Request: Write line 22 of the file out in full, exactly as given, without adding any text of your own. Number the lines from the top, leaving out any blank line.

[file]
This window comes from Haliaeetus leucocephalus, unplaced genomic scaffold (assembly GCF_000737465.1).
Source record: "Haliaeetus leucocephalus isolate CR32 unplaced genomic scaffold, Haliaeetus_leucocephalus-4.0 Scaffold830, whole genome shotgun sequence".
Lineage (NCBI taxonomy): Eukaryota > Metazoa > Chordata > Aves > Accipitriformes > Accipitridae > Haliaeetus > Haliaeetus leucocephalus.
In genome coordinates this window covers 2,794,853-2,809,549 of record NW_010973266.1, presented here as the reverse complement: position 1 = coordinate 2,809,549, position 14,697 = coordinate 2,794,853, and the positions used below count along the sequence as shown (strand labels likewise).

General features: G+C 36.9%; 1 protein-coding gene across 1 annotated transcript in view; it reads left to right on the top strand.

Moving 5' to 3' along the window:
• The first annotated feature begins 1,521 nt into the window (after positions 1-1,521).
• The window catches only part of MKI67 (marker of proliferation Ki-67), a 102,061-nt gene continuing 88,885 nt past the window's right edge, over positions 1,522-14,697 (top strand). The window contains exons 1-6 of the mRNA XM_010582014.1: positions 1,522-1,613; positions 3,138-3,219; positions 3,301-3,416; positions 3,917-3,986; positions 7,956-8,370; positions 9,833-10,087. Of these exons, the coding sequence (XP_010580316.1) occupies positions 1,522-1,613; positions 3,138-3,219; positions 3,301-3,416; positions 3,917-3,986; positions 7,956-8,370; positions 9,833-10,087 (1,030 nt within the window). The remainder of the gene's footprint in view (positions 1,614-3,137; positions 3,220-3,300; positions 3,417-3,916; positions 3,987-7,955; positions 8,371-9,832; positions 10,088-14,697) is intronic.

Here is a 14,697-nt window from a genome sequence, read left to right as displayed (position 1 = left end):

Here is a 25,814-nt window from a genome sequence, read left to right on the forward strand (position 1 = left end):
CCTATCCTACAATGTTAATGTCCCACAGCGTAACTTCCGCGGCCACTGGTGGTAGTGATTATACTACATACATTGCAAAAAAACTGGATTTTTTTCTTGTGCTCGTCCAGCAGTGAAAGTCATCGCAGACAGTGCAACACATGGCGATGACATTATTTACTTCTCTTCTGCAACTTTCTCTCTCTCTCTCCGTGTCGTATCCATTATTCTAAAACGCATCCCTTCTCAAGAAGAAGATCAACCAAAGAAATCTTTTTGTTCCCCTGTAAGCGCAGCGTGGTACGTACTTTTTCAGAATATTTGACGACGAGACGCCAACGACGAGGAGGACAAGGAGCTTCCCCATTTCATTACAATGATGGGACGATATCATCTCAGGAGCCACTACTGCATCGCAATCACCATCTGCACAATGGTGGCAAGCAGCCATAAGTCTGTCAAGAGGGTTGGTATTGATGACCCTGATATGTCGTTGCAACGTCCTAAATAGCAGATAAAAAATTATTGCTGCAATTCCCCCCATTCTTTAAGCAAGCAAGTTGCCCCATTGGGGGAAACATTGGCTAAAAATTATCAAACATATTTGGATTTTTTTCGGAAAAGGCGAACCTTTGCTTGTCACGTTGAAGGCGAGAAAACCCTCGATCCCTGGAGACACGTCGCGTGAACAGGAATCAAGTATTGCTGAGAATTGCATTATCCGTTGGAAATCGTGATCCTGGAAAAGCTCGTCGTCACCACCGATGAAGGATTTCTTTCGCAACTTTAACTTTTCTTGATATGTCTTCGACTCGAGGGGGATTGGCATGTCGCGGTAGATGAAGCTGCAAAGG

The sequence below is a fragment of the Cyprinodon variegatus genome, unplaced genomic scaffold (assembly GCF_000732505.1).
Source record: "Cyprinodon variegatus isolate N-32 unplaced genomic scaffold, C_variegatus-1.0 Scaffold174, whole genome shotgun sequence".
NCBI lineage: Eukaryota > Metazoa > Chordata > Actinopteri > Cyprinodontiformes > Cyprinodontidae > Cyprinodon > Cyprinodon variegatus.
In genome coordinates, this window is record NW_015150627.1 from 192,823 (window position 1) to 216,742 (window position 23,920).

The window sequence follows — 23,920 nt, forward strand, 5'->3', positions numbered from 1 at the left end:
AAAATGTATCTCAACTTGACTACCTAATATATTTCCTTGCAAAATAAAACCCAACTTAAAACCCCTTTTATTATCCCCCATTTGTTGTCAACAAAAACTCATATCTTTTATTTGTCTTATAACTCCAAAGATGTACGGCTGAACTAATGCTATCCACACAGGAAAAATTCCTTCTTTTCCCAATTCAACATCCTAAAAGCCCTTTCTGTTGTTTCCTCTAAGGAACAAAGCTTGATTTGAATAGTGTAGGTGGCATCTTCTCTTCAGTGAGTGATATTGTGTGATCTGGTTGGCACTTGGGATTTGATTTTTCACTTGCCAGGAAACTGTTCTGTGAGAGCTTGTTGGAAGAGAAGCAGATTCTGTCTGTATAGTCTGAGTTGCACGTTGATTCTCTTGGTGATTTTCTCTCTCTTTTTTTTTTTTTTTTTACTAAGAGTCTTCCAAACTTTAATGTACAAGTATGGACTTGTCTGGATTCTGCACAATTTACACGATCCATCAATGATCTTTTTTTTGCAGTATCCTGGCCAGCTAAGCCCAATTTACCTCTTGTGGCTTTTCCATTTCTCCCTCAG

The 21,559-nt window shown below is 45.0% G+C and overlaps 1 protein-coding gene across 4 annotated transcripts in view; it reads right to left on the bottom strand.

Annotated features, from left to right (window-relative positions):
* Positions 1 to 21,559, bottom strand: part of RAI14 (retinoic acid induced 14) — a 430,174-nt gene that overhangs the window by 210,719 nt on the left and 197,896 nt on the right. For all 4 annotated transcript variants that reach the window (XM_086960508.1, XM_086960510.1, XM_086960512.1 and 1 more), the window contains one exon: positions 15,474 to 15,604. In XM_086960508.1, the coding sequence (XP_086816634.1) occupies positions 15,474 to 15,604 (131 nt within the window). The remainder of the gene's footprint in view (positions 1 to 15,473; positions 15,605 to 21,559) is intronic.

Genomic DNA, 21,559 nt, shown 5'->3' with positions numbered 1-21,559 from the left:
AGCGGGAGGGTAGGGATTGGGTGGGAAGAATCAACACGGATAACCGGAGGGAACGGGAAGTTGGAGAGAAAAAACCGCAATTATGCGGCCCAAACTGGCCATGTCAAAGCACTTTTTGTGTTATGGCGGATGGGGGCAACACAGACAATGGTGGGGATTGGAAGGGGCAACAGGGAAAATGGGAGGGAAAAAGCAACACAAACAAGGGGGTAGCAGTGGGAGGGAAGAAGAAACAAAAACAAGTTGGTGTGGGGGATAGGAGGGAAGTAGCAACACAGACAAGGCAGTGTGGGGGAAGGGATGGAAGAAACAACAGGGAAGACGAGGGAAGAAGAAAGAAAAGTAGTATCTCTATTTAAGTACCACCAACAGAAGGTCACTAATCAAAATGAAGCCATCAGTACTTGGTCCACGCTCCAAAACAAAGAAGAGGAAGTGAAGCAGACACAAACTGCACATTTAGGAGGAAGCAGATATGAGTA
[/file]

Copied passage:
AGCGGGAGGGTAGGGATTGGGTGGGAAGAATCAACACGGATAACCGGAGGGAACGGGAAGTTGGAGAGAAAAAACCGCAATTATGCGGCCCAAACTGGCCATGTCAAAGCACTTTTTGTGTTATGGCGGATGGGGGCAACACAGACAATGGTGGGGATTGGAAGGGGCAACAGGGAAAATGGGAGGGAAAAAGCAACACAAACAAGGGGGTAGCAGTGGGAGGGAAGAAGAAACAAAAACAAGTTGGTGTGGGGGATAGGAGGGAAGTAGCAACACAGACAAGGCAGTGTGGGGGAAGGGATGGAAGAAACAACAGGGAAGACGAGGGAAGAAGAAAGAAAAGTAGTATCTCTATTTAAGTACCACCAACAGAAGGTCACTAATCAAAATGAAGCCATCAGTACTTGGTCCACGCTCCAAAACAAAGAAGAGGAAGTGAAGCAGACACAAACTGCACATTTAGGAGGAAGCAGATATGAGTA